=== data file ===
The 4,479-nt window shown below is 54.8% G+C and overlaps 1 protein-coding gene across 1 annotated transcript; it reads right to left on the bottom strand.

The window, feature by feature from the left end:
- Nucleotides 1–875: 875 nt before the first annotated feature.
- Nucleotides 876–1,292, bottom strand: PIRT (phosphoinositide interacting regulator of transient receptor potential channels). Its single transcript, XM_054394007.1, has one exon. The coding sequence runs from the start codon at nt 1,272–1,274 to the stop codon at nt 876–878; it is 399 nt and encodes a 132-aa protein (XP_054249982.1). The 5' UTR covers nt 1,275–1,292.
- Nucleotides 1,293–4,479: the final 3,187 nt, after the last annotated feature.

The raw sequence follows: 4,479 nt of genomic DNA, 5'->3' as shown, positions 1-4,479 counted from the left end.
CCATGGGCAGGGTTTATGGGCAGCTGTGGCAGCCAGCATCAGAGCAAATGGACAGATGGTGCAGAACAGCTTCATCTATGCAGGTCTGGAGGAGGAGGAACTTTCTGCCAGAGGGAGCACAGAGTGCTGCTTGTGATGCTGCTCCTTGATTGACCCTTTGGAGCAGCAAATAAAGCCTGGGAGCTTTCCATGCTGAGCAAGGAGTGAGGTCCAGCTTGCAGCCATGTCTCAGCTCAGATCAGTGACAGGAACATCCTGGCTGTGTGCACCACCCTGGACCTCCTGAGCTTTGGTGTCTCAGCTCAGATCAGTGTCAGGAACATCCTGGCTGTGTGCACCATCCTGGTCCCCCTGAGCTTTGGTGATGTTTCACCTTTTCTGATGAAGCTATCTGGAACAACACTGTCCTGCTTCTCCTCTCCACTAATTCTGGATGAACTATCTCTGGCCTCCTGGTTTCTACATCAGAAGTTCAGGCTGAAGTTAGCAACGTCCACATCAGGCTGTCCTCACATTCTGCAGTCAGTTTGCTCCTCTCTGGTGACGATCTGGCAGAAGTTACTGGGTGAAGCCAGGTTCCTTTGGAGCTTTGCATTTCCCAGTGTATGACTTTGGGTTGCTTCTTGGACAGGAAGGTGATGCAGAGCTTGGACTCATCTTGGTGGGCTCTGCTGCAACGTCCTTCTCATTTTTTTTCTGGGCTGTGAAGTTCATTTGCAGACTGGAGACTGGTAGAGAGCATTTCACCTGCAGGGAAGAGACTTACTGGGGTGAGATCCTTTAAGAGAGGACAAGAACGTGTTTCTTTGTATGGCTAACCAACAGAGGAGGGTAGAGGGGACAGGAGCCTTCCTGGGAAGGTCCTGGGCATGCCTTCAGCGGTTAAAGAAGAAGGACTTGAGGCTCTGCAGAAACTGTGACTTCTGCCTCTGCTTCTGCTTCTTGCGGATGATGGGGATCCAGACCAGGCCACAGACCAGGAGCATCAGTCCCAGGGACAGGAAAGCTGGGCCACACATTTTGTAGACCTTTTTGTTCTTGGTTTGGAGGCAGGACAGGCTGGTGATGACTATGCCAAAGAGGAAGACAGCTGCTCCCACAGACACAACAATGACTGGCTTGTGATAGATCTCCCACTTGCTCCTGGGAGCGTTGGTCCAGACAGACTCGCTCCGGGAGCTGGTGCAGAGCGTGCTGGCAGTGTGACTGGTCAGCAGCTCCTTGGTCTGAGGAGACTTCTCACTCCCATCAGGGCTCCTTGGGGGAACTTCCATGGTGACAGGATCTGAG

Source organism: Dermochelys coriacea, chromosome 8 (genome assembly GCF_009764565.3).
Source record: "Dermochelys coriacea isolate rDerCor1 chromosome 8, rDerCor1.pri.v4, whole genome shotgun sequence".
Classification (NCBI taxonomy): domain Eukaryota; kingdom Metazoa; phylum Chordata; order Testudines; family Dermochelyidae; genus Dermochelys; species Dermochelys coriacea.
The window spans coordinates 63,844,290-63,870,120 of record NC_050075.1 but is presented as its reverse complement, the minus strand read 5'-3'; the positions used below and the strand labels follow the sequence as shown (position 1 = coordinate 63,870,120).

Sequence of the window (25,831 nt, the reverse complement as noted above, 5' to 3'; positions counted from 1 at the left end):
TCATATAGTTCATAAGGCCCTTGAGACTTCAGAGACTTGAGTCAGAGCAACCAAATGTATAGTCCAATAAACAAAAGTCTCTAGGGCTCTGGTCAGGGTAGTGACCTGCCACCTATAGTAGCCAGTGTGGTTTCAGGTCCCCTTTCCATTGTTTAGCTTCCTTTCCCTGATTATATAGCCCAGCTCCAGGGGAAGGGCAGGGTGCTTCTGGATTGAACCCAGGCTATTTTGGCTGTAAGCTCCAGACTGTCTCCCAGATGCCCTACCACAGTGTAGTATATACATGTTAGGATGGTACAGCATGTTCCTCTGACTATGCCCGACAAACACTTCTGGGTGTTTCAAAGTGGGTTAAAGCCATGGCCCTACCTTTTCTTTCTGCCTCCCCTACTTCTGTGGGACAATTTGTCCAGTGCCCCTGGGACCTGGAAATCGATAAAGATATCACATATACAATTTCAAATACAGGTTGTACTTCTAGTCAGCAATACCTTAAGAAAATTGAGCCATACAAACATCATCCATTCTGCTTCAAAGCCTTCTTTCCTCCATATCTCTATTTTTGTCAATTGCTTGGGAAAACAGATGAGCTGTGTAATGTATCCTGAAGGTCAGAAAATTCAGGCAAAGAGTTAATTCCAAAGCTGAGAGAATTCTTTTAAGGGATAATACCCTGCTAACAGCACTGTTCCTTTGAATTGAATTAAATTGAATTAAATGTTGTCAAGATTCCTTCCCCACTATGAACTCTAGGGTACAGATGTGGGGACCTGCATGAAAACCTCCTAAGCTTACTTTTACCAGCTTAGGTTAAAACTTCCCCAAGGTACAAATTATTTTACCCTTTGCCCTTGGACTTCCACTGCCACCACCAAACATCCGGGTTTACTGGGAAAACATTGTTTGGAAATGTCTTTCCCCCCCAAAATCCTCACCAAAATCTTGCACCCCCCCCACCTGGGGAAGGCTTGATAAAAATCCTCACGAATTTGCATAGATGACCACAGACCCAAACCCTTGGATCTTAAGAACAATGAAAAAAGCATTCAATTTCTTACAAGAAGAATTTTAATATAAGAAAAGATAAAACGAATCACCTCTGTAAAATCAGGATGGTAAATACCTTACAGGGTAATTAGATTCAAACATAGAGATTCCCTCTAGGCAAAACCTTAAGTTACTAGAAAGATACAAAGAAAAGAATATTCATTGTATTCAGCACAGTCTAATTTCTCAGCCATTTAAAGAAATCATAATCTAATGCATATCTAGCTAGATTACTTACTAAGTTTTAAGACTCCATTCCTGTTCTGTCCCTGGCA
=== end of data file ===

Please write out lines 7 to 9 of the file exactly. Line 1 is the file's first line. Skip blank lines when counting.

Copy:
CCATGGGCAGGGTTTATGGGCAGCTGTGGCAGCCAGCATCAGAGCAAATGGACAGATGGTGCAGAACAGCTTCATCTATGCAGGTCTGGAGGAGGAGGAACTTTCTGCCAGAGGGAGCACAGAGTGCTGCTTGTGATGCTGCTCCTTGATTGACCCTTTGGAGCAGCAAATAAAGCCTGGGAGCTTTCCATGCTGAGCAAGGAGTGAGGTCCAGCTTGCAGCCATGTCTCAGCTCAGATCAGTGACAGGAACATCCTGGCTGTGTGCACCACCCTGGACCTCCTGAGCTTTGGTGTCTCAGCTCAGATCAGTGTCAGGAACATCCTGGCTGTGTGCACCATCCTGGTCCCCCTGAGCTTTGGTGATGTTTCACCTTTTCTGATGAAGCTATCTGGAACAACACTGTCCTGCTTCTCCTCTCCACTAATTCTGGATGAACTATCTCTGGCCTCCTGGTTTCTACATCAGAAGTTCAGGCTGAAGTTAGCAACGTCCACATCAGGCTGTCCTCACATTCTGCAGTCAGTTTGCTCCTCTCTGGTGACGATCTGGCAGAAGTTACTGGGTGAAGCCAGGTTCCTTTGGAGCTTTGCATTTCCCAGTGTATGACTTTGGGTTGCTTCTTGGACAGGAAGGTGATGCAGAGCTTGGACTCATCTTGGTGGGCTCTGCTGCAACGTCCTTCTCATTTTTTTTCTGGGCTGTGAAGTTCATTTGCAGACTGGAGACTGGTAGAGAGCATTTCACCTGCAGGGAAGAGACTTACTGGGGTGAGATCCTTTAAGAGAGGACAAGAACGTGTTTCTTTGTATGGCTAACCAACAGAGGAGGGTAGAGGGGACAGGAGCCTTCCTGGGAAGGTCCTGGGCATGCCTTCAGCGGTTAAAGAAGAAGGACTTGAGGCTCTGCAGAAACTGTGACTTCTGCCTCTGCTTCTGCTTCTTGCGGATGATGGGGATCCAGACCAGGCCACAGACCAGGAGCATCAGTCCCAGGGACAGGAAAGCTGGGCCACACATTTTGTAGACCTTTTTGTTCTTGGTTTGGAGGCAGGACAGGCTGGTGATGACTATGCCAAAGAGGAAGACAGCTGCTCCCACAGACACAACAATGACTGGCTTGTGATAGATCTCCCACTTGCTCCTGGGAGCGTTGGTCCAGACAGACTCGCTCCGGGAGCTGGTGCAGAGCGTGCTGGCAGTGTGACTGGTCAGCAGCTCCTTGGTCTGAGGAGACTTCTCACTCCCATCAGGGCTCCTTGGGGGAACTTCCATGGTGACAGGATCTGAG

Source organism: Dermochelys coriacea, chromosome 8 (genome assembly GCF_009764565.3).
Source record: "Dermochelys coriacea isolate rDerCor1 chromosome 8, rDerCor1.pri.v4, whole genome shotgun sequence".